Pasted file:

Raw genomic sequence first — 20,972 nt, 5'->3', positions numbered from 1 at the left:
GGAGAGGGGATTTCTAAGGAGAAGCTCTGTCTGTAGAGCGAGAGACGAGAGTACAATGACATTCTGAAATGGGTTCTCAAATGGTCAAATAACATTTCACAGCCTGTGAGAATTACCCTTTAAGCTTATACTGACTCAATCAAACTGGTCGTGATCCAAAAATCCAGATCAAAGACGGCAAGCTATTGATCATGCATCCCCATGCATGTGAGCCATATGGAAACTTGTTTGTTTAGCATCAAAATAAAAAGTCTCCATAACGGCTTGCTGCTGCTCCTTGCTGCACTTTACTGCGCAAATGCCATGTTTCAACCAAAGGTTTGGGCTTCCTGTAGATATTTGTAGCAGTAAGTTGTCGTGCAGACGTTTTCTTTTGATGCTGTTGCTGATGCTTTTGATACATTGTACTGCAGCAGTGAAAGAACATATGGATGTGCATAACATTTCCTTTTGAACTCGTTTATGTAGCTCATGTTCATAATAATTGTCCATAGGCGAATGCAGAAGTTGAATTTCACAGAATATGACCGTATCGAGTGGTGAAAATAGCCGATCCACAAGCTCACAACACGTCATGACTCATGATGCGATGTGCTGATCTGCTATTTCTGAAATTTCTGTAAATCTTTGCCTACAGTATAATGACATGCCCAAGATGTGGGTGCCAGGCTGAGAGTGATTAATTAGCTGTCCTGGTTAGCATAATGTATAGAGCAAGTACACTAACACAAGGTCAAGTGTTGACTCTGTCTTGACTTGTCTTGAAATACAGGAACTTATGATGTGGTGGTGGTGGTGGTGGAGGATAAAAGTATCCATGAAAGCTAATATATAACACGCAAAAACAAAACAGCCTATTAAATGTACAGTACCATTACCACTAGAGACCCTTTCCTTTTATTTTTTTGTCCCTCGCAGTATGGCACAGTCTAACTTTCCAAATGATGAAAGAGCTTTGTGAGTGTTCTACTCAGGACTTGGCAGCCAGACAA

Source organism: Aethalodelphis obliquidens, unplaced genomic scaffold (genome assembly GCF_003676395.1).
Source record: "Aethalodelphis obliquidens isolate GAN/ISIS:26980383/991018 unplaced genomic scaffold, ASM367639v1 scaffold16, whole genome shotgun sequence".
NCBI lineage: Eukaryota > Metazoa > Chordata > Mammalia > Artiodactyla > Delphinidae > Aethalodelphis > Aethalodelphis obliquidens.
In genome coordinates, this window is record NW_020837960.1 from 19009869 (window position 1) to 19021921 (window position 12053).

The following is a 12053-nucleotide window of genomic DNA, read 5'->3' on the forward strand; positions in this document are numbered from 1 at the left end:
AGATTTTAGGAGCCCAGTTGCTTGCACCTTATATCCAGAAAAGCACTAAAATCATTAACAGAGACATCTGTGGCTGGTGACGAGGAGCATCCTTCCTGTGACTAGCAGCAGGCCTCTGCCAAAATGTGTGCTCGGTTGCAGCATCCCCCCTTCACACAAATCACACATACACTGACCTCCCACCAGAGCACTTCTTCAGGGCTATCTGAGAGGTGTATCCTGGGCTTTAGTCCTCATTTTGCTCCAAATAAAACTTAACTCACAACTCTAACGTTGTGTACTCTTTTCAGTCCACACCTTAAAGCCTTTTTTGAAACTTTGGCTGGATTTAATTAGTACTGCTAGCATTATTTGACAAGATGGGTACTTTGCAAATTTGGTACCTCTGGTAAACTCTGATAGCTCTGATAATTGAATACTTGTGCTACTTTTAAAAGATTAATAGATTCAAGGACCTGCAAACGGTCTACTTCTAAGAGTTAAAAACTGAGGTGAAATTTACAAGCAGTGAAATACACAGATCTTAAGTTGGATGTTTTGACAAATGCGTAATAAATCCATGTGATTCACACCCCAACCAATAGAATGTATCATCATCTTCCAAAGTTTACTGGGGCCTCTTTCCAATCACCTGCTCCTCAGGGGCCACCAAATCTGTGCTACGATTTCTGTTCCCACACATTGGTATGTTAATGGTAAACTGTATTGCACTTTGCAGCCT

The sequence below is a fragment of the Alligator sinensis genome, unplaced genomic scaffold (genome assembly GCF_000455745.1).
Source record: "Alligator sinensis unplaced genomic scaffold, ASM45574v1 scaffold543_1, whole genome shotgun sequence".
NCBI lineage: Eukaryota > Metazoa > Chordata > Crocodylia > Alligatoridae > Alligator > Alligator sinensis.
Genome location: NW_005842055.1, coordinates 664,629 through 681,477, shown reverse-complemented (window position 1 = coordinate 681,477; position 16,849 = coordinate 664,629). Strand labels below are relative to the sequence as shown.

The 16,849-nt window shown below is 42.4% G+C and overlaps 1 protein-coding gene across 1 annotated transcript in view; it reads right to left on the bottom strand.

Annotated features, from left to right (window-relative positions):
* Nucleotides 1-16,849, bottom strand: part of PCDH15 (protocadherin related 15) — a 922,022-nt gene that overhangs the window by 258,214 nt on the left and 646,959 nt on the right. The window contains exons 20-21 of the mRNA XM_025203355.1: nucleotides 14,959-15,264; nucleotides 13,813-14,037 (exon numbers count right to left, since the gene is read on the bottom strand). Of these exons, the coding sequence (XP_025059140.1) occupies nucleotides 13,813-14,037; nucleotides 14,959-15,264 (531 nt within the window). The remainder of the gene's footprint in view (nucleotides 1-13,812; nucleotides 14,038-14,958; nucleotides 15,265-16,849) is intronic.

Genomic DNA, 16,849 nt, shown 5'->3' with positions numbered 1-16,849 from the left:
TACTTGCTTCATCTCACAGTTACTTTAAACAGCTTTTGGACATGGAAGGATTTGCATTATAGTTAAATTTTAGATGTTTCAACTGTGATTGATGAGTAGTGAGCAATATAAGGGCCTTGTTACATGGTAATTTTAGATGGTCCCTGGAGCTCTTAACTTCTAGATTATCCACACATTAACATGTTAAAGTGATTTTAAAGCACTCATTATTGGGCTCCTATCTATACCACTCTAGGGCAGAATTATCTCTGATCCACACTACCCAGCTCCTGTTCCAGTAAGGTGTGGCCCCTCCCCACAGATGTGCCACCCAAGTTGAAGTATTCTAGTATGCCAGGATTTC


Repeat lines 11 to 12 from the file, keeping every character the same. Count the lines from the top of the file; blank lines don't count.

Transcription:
NCBI lineage: Eukaryota > Metazoa > Chordata > Crocodylia > Alligatoridae > Alligator > Alligator sinensis.
Genome location: NW_005842055.1, coordinates 664,629 through 681,477, shown reverse-complemented (window position 1 = coordinate 681,477; position 16,849 = coordinate 664,629). Strand labels below are relative to the sequence as shown.